A termite.
LSU AgCenter

The next several months are a popular time for adding new beds of shrubs, ground covers, and flowers to the landscape. It's also a popular time for reworking and replanting existing beds you may have.

When you're dealing with beds right next to your house, this work can affect your home's termite protection.

Houses are typically protected from subterranean termite damage with chemical barriers in the soil. To protect the structure, the soil immediately next to the slab or piers is treated with a long-lasting liquid termiticide. The presence of this chemical in the soil provides a protective seal that prevents termites from tunneling through the soil and entering your home.

This protective treated soil should never be disturbed or altered. Also be careful with mulch, as mulch can provide a bridge past the treated soil which termites can use to enter your home.

LSU AgCenter

I get emails from all over the state, but especially here from southeastern Louisiana.  A common issue over the past couple months has been the myriad of problems caused by the excessive rainfall we've had.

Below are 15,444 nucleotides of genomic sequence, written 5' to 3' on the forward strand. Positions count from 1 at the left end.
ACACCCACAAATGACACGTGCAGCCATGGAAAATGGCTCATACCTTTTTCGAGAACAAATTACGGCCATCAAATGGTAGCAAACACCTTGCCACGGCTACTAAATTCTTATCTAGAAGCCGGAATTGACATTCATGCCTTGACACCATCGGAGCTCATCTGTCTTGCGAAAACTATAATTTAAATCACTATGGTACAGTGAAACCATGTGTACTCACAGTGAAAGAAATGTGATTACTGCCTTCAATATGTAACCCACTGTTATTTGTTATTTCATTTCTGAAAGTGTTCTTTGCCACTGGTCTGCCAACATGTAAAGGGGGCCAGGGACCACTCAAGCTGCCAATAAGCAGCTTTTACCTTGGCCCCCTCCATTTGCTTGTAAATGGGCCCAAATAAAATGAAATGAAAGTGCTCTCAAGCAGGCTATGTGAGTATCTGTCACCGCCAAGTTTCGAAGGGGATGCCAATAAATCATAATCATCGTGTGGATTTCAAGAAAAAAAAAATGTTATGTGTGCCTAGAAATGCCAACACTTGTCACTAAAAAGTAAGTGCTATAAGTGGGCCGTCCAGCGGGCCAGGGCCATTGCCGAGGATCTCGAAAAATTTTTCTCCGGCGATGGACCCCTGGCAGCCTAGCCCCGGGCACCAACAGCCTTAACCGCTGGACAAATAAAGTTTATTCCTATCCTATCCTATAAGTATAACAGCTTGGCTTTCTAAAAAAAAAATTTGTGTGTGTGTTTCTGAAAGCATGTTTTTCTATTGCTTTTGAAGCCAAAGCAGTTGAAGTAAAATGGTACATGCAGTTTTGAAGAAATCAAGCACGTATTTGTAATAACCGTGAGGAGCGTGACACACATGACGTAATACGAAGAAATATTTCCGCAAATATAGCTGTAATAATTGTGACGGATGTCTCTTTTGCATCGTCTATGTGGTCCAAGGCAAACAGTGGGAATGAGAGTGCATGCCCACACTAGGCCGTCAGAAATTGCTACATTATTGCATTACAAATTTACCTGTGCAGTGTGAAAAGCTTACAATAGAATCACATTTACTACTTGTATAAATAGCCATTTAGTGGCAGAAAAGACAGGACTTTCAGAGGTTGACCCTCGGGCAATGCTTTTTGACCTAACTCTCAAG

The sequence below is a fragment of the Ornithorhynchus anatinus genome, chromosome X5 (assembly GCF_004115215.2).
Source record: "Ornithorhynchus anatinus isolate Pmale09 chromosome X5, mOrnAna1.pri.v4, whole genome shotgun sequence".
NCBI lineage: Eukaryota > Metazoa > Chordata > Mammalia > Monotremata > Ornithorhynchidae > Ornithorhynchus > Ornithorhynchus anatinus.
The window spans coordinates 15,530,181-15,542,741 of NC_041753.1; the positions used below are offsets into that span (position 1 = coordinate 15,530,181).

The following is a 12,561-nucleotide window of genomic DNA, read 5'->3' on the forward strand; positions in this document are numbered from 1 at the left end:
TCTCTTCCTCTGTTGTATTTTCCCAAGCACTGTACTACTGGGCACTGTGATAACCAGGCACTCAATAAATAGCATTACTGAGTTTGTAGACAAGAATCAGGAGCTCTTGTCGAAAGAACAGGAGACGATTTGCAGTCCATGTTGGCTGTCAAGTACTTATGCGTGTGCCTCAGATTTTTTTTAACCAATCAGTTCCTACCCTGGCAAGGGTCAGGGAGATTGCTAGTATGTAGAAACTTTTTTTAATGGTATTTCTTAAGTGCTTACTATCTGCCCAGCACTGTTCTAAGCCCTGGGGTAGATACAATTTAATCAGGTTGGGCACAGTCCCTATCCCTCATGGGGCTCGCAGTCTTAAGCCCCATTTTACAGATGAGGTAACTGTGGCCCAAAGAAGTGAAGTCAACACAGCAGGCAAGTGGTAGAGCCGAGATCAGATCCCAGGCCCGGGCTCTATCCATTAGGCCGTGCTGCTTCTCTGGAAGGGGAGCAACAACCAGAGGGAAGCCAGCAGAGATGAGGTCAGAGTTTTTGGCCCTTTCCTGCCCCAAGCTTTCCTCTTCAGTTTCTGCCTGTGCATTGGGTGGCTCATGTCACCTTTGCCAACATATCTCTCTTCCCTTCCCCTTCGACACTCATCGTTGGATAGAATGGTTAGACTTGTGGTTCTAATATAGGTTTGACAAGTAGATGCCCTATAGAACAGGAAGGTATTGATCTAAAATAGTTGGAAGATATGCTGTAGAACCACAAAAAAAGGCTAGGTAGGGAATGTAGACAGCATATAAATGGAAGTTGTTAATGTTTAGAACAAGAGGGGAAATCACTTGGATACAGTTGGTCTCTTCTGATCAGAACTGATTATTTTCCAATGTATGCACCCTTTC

I love numbers. A picture may be worth a thousand words, but I think a good bar graph can be worth a thousand pictures.

But three times in the past few days, I've come across statistics in reputable-looking publications that made me stop and say, "Huh?"

I did some investigating so you don't have to. And indeed, the numbers don't quite tell the story that they purport to tell.

So here goes: My skeptical inquiry into statistics on herbicide use, soil erosion, and the production of fruits and nuts.